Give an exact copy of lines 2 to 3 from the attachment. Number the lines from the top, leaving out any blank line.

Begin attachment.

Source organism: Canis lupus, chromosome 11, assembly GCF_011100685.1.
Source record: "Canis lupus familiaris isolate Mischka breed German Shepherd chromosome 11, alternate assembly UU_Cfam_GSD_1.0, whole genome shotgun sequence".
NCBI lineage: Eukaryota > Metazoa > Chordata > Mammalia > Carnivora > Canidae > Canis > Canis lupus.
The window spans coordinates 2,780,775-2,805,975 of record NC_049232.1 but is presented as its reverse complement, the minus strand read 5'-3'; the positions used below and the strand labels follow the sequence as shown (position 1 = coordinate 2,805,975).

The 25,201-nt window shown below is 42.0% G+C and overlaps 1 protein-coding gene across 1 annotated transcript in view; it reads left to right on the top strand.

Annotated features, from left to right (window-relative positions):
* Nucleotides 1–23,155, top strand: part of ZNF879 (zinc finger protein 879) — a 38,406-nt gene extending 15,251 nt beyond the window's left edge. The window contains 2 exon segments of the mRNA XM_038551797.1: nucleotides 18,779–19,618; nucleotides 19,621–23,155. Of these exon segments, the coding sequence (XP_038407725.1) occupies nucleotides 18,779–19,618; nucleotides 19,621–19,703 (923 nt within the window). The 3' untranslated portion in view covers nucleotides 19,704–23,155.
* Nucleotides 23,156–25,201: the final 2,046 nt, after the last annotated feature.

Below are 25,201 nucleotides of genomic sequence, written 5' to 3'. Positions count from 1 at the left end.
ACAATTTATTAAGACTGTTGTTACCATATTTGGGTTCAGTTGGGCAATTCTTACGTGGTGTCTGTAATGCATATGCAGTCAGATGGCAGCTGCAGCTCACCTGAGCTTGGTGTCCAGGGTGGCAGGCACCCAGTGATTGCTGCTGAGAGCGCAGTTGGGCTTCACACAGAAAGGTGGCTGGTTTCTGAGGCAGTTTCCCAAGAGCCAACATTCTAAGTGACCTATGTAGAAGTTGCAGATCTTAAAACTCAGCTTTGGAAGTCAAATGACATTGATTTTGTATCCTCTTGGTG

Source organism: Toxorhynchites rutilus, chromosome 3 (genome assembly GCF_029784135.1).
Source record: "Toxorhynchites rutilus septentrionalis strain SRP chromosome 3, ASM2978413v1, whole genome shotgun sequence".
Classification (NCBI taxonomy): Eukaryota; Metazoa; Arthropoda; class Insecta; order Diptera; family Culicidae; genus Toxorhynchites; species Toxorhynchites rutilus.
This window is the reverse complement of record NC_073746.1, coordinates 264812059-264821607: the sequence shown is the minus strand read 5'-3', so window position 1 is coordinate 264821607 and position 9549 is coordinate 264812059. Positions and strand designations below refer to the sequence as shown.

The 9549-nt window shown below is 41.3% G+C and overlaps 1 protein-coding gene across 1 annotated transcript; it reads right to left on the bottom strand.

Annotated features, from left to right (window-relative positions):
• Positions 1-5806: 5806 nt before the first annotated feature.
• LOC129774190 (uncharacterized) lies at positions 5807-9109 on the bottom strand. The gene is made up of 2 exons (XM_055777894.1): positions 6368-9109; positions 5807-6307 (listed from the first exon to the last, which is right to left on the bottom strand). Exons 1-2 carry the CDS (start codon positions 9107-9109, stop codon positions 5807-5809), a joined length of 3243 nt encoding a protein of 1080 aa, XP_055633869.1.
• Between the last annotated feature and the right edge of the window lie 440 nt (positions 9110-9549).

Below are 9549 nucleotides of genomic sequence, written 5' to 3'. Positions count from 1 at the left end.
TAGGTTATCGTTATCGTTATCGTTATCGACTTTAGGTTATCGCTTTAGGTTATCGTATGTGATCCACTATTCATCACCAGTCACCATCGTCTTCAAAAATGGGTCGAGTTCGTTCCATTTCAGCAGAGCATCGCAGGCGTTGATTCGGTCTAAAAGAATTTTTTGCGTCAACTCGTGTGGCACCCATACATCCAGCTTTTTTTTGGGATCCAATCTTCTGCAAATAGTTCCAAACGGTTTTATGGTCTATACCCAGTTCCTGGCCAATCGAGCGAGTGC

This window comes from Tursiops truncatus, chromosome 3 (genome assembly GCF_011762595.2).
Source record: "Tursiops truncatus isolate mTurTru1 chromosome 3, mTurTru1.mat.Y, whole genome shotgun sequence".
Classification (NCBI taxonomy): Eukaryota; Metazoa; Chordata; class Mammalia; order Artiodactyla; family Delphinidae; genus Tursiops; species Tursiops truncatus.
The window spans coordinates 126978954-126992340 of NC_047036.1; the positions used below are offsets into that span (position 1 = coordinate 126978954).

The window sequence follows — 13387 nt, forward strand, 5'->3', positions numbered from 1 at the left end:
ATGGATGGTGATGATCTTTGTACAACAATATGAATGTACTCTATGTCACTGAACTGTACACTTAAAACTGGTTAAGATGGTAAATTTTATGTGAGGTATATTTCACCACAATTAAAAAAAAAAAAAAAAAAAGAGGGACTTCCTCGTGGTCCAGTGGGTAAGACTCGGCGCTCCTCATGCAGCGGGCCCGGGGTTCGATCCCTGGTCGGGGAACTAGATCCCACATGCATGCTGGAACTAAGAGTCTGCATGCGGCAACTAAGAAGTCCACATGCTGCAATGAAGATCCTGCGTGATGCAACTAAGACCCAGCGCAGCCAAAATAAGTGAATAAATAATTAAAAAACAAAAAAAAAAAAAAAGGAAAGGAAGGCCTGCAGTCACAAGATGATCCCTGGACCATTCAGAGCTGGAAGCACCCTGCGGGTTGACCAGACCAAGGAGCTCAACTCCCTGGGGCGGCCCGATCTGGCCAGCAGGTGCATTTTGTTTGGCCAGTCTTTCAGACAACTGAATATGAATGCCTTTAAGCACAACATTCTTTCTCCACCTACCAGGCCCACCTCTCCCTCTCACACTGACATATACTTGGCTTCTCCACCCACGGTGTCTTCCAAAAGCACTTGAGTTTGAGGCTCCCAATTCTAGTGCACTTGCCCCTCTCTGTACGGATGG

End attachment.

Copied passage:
Source record: "Canis lupus familiaris isolate Mischka breed German Shepherd chromosome 11, alternate assembly UU_Cfam_GSD_1.0, whole genome shotgun sequence".
NCBI lineage: Eukaryota > Metazoa > Chordata > Mammalia > Carnivora > Canidae > Canis > Canis lupus.